The first widespread production of two-piece aluminum cans began in the mid-1970s. Aluminum was relatively expensive, but simpler to manufacture, lighter for the consumer, and recyclable. Connelly, however, once again went against industry trends. Just as he had refused to participate in the diversification trend years before, he steered Crown Cork clear of the aluminum two-piece can. He decided instead to concentrate on the old-style three-piece steel can that had been the mainstay of the industry for years. Many industry analysts regarded this strategy as particularly risky since the Food and Drug Administration had indicated that it might outlaw the three-piece can because the lead used to solder the three seams of the can was considered a health hazard. To circumvent this problem Crown began welding rather than soldering its cans.

Connelly was against switching from steel to aluminum for two reasons. First, by relying on the steel can the company was relieved of the high research and development costs necessary for changing to aluminum can manufacturing. Second, Connelly realized that there were only a handful of corporations selling aluminum in bulk. This meant that the can makers would be paying a premium price for their raw materials. Crown, by using steel, could play the various steel producers off one another and drive the price of its materials down. The strategy worked, and Connelly's company was making profits while his larger and more progressive competitors spent hundreds of millions of dollars on retooling for aluminum cans.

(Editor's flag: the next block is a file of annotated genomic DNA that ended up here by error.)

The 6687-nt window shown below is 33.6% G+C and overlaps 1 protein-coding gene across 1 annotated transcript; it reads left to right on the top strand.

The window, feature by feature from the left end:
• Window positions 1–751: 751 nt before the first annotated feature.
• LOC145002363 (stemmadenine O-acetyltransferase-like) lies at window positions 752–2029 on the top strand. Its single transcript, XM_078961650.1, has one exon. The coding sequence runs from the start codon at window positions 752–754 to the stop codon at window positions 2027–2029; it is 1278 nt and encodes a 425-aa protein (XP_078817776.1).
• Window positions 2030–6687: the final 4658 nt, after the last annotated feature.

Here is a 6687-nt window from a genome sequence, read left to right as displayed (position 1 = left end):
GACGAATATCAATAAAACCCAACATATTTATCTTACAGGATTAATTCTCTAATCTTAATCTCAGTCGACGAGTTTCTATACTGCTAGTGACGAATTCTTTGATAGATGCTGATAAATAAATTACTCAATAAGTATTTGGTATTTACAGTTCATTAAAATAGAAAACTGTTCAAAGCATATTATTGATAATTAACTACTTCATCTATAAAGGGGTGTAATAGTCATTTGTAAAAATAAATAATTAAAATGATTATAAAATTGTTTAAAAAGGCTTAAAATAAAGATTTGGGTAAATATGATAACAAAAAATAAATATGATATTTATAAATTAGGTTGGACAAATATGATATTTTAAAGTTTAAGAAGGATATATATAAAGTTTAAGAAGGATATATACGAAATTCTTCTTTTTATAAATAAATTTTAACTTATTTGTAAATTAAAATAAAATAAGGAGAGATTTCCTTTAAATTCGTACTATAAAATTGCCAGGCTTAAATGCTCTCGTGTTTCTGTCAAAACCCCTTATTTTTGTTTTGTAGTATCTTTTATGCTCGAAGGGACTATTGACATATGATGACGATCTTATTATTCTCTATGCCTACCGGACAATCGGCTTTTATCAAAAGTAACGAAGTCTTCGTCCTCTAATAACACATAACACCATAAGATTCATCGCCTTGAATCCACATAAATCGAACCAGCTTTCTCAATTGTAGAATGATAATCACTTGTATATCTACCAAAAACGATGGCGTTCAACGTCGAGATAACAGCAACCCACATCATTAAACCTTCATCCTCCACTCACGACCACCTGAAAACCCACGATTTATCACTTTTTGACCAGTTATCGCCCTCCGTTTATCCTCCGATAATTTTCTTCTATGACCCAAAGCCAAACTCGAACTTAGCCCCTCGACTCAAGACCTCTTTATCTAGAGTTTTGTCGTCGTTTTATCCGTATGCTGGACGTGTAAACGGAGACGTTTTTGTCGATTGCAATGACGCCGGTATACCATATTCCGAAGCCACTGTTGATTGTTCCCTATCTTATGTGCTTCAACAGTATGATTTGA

Connelly, it seemed, made very few mistakes. In all of his years as president, the company never suffered a quarterly loss and was virtually debt-free. During the 1980s, when competitors were spending and buying themselves into debt, Crown sat conservatively waiting. By the end of the 1980s the company was ready to position itself as a major player in the industry, taking advantage of weak economies and buying competitors' assets at low prices.


The man that led Crown's amazing growth in the 1990s was not Connelly, but his protégé, William J. Avery. Avery joined Crown in 1959 as a management trainee and then worked in manufacturing and marketing. Connelly watched Avery's potential grow and groomed him to take over the company. One day, Connelly, who was described as an "ultraconservative, tight-lipped, and tightfisted boss," called Avery into his office and told him to stop being intimidated. Said Avery in a 1993 article in Financial World, "He told me, 'Bill, I am very disappointed in you. You have to set your sights higher. You have to think of taking my job.'" Avery was named president in 1989, and after a period of diminishing health, Connelly died in July 1990, leaving Avery to take over control of the company.